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Making a mark

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You can establish a legacy in Fitts-Woolard Hall

Tours of Fitts-Woolard Hall are in high demand.

Groups of alumni, faculty members and students are lining up to get a closer look at the College’s newest building on NC State’s Centennial Campus. And even though work on the innovative new building isn’t complete, it’s easy for visitors to see how remarkable it will be.

The new home of the Edward P. Fitts Department of Industrial and Systems Engineering (ISE); the Department of Civil, Construction, and Environmental Engineering (CCEE); and the dean’s administrative offices is scheduled to open this summer and will hopefully be ready when students return to campus for the fall 2020 semester.

The building is organized around the theme of “engineering on display,” placing laboratories of the two departments in prominent spots so that visitors can understand the important work going on inside.

In these labs, faculty members and students in CCEE and ISE will work to make manufacturing and infrastructure smarter and to make our environment cleaner and our healthcare more efficient. Alumni who are supporting the construction of Fitts-Woolard Hall are able to choose a space of personal meaning to name. Many donors have named spaces in honor or memory of someone who was important to their education, or selected a lab because they value this aspect of the academic experience. (You can meet some of these alumni donors and learn why supporting the project is so important on page 34).

Fitts-Woolard Hall is a vital next step for the College as it continues to grow in both size and national prominence. With this new facility in place, and more of the College moved to Centennial Campus, NC State Engineering can continue its upward trajectory as it moves toward a goal of being one of the most preeminent public colleges of engineering in the United States.

“You can’t really attract, retain and develop the people, the outstanding students and the promising young faculty members, that you need to reach that goal if you don’t have the best world-class infrastructure to support them,” said Dr. Louis Martin-Vega, dean of the College.

A Constant Challenge

Fitts-Woolard Hall represents a new public-private model for funding construction, a first for a campus building in the University of North Carolina System.

The $154 million project received $75 million from the voters of North Carolina through a 2016 bond referendum. The NC Legislature provided an additional $2 million in design funding and the University is providing $17 million for support infrastructure. The College pledged to contribute $60 million through private philanthropy and currently has commitments of over $48 million, thanks to the generosity of more than 300 alumni donors and a lead gift of $25 million from industrial engineering alumni Edward P. Fitts and Edgar S. Woolard.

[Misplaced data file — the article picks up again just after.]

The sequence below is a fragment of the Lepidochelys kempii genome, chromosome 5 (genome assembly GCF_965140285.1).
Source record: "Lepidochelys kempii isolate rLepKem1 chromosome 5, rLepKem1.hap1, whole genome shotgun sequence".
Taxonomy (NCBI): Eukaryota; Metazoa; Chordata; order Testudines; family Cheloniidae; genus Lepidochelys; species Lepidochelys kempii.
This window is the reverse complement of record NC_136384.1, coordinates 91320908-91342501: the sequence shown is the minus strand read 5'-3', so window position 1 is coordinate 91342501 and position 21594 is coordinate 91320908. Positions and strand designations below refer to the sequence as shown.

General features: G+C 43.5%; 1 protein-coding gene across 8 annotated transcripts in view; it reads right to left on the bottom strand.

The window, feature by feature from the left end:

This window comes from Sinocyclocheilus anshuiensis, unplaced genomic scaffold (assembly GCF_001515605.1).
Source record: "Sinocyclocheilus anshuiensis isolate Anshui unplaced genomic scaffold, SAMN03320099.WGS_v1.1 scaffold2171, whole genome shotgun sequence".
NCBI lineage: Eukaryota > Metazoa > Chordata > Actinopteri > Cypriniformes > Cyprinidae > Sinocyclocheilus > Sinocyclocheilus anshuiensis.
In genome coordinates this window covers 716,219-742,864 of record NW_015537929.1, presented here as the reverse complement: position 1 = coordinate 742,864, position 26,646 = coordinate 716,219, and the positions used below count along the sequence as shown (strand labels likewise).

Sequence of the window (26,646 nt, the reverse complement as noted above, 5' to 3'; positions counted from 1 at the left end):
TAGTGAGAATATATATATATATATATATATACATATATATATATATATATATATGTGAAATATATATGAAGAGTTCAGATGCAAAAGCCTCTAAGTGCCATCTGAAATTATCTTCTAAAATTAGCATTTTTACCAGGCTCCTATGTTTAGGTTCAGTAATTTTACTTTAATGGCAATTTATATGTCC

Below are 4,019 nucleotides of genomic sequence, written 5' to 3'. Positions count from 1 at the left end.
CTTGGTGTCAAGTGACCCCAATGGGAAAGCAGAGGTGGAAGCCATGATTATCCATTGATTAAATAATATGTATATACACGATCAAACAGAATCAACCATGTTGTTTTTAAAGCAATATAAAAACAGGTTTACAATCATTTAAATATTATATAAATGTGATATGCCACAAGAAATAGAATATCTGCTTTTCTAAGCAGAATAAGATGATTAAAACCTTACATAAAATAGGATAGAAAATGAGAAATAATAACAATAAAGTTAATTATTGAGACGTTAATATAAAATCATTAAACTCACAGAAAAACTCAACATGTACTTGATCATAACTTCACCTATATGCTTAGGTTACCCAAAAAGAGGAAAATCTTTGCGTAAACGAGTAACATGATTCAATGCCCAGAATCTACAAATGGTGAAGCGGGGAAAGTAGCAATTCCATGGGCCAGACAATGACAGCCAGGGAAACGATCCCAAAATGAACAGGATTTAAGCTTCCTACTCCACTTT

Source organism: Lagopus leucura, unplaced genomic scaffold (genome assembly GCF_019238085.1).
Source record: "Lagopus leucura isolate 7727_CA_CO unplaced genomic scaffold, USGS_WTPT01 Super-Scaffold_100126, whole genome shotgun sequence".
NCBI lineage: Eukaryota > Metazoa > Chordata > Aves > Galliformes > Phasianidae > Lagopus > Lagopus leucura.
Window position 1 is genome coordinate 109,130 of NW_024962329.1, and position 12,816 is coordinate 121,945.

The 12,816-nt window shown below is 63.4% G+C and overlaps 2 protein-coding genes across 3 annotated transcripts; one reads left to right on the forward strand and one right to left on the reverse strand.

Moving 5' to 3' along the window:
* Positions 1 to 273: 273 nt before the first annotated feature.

With its opening, eight of the nine academic departments within the College will have relocated to Centennial. ISE and CCEE will leave behind facilities on North Campus built more than 50 years ago that currently make both teaching and research challenging.

Being on Centennial Campus puts the College on one of the country’s most innovative campuses, where students and faculty members are in proximity to leading companies and government agencies, enabling enhanced interdisciplinary and industrial collaborations.

Over more than a decade, the College has staked its claim as one of the preeminent public colleges of engineering in the United States by growing its research infrastructure and successfully competing with peer institutions to recruit the best faculty members and students. The transition to Centennial has been a major part of this leap forward.

At the same time, no one is standing still; universities around the country are making substantial investments in engineering education and research.

“We are in pretty elite territory and it hasn’t been easy to get there,” Martin-Vega said of the College’s stature. “We’re delighted that we’re there. It’s a constant challenge to stay there.”

Though Fitts-Woolard Hall will soon be a reality, how the project will ultimately be paid for isn’t fully known. With more than $11 million of the College’s commitment left to be raised, it’s important for alumni donors to step up and help fill the gap. The alternative — for the College to take on debt to finish construction — would mean a financial burden that negatively impacts students and faculty members.

“We hope alumni will continue to step forward with support at any gift level,” said Griffin Lamb, assistant dean for development and college relations and executive director of the NC State Engineering Foundation. “This fundraising project is unique in its visibility and potential to demonstrate the collective power of our donor community. That philanthropy is literally on display in this building not only syncs with our engineering on display theme but also models the role of philanthropy to our students.”

Return to contents or download the Spring/Summer 2020 NC State Engineering magazine (PDF, 11MB).

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